Space Impact When You Recess Lighting Space Impact When You Recess Lighting
Whether building a new home or renovating an older home, recess lighting can be a key element in both the function and style of the space. One of the main benefits of recessed lighting is the relatively minimal space requirements they require for incorporation into a room.
Since this type of lighting is tucked away (recessed) into the ceiling or wall where it's installed, it gives a room a larger feel than if other lighting solutions were used. This is due to the relatively minimal space requirement that is necessary to install or display recessed lights. Hence, this type of lighting has become a very popular solution for small hallways, tight corners, bathrooms and even for larger rooms.
Width of Recessed Lights
Since recessed lighting is build directly into walls or ceilings, the space requirement from the protrusion of the lights is essentially negated. One aspect of spacing requirements that must be taken into account, however, will be the physical space that is taken up in the ceilings or walls in which they are installed. Whether you choose fixtures with standard line voltage, low voltage halogen, or fluorescent fixtures, there are three basic sizes in terms of diameter.
The diameters of recessed lighting fixtures will typically be either 4-, 5- or 6-inches in diameter. The 6-inch fixtures can be used in tall entryways or two-story hallways, while the smaller 4-inch sizes work better in smaller spaces since they have a sleeker, contemporary look with minimal intrusion.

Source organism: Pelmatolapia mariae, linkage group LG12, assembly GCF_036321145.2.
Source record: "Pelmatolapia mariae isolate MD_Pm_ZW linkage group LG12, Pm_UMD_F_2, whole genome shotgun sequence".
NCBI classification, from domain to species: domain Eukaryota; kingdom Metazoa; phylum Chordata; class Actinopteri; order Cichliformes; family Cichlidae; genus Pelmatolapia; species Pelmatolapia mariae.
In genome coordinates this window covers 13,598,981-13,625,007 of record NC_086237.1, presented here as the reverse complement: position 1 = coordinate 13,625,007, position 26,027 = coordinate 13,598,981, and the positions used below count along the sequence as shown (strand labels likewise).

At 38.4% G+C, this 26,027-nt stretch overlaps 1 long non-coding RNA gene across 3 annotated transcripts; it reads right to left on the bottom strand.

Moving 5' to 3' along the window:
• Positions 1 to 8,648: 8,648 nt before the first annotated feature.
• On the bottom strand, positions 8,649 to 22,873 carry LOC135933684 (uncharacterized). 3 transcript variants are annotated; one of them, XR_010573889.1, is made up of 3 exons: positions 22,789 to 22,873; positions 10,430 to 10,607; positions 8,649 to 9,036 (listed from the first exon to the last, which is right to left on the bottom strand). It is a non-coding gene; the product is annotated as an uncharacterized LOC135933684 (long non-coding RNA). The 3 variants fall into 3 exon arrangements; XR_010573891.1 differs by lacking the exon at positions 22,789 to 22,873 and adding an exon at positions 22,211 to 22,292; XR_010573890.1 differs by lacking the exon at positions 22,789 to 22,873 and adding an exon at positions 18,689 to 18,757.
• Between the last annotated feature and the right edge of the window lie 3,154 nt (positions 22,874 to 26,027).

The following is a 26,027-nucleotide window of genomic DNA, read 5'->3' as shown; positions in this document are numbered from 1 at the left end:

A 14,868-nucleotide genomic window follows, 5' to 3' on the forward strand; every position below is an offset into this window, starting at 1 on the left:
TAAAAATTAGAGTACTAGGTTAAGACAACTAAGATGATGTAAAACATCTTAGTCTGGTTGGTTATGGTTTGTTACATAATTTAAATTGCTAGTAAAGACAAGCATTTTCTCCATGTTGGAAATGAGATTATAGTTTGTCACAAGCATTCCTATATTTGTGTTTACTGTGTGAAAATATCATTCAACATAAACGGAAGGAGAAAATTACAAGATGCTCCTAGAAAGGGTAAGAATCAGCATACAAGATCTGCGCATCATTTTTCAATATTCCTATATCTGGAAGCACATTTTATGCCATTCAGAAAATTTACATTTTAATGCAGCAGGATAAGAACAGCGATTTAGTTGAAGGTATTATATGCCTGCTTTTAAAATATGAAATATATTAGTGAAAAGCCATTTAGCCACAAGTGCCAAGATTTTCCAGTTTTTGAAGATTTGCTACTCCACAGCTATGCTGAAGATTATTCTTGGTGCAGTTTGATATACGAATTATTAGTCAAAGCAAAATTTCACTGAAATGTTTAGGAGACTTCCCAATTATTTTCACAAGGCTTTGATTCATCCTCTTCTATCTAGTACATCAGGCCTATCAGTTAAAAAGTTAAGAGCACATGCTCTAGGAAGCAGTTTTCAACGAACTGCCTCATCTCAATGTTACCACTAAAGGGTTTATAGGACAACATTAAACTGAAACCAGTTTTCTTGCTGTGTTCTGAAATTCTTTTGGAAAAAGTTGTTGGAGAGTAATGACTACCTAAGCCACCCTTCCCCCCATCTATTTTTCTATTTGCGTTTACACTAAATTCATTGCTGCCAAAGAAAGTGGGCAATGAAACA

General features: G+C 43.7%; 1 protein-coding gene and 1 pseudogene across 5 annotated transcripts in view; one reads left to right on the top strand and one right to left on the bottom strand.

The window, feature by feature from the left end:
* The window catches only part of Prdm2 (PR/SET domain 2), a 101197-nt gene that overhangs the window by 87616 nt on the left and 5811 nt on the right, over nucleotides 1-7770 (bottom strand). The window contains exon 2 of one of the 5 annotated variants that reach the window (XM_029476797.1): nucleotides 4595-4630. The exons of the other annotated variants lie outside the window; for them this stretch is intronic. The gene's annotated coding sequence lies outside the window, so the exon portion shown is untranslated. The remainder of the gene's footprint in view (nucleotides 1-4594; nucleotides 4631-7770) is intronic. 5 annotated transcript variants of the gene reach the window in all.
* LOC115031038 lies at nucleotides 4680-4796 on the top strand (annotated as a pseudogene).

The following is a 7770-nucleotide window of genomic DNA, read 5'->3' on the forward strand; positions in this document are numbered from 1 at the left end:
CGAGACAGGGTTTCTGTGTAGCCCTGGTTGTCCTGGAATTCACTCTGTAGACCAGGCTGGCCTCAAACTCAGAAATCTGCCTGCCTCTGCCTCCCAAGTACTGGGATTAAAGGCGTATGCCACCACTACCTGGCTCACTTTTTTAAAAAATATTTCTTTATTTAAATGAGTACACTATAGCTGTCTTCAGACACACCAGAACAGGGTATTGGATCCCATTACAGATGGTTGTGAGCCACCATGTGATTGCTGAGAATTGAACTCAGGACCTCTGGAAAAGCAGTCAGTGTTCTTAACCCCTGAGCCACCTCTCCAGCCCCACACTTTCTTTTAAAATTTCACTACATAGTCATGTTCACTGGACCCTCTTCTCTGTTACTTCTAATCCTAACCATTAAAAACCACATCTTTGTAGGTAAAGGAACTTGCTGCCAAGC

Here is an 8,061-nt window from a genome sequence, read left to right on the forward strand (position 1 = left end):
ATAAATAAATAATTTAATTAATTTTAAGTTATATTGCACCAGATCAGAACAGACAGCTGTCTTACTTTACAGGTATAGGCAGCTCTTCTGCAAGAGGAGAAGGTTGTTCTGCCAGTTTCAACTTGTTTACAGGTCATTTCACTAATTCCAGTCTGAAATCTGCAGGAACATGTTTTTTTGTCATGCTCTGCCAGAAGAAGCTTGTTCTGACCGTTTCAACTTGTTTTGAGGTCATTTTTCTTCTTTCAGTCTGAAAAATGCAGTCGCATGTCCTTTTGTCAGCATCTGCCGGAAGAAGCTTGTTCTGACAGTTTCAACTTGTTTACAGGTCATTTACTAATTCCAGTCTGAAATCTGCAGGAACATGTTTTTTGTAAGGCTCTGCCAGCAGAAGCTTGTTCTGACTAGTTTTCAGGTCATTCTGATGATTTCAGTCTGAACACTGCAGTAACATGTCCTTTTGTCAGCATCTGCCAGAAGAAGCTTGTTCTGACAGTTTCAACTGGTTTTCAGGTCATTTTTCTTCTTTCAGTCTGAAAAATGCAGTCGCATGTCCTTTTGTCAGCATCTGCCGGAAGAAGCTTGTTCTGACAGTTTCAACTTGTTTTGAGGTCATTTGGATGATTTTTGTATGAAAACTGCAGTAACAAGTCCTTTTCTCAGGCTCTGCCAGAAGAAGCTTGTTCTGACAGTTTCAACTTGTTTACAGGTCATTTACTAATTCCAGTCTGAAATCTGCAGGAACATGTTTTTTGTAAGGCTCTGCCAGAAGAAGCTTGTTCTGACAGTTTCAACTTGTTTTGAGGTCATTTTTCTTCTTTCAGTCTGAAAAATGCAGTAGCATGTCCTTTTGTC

Depth of Recessed Lights
Another aspect of spacing that is vital when considering installing recessed lighting will be the distance the lights themselves will protrude into the wall or ceiling into which they are being installed. Standard recessed lights will typically require 5 ½ to 7 ½ inches of clearance into the wall or ceiling into which they are being installed. For most types of construction, this will not be a problem, since you will be installing the lights between ceiling joists or wall studs. In some instances, however, you will find that you have less area to work with behind the surface into which you will be installing your recessed lights.
For these instances, several manufacturers offer models of recessed lighting that are specifically designed for installation into shallower areas. These models will typically protrude between 3 ½ and 5 inches into the surface into which they are being installed.
Once you have chosen a location for your recessed lighting and determined the depth of the area behind the surface you are installing the lights into, the process of installing recessed lighting is relatively basic, and will only require the assistance of a professional in instances where you are not comfortable working with and around electrical wiring. In terms of space requirements, however, recessed lighting is a popular choice specifically due to its minimal intrusion into the surrounding space.